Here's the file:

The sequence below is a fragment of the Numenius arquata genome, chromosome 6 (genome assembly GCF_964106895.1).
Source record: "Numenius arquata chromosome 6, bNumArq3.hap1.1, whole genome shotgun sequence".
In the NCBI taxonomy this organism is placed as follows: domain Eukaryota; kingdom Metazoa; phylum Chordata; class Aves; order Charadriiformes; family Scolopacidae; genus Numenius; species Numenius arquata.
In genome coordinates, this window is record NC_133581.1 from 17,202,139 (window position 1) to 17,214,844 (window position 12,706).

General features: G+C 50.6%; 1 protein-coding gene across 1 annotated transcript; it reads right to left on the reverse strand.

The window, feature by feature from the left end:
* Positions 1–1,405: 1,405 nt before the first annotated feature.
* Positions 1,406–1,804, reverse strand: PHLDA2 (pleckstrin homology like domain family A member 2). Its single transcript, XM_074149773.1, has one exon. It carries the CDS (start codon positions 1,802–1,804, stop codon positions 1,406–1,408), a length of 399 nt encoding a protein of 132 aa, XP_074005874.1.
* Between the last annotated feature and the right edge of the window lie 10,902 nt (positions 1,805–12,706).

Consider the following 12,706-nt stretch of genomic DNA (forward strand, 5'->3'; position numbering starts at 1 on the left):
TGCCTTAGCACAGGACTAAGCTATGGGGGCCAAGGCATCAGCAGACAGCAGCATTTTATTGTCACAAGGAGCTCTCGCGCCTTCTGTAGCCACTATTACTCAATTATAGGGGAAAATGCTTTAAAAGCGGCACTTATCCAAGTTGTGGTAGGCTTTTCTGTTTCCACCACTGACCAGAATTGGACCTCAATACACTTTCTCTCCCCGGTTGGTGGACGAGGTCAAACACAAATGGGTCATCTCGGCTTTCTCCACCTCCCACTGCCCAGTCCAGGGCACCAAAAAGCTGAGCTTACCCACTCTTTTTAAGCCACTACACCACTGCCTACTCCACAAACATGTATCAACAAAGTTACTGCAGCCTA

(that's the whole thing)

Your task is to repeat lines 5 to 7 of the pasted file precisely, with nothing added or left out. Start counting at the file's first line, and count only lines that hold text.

General features: G+C 50.6%; 1 protein-coding gene across 1 annotated transcript; it reads right to left on the reverse strand.

The window, feature by feature from the left end:
* Positions 1–1,405: 1,405 nt before the first annotated feature.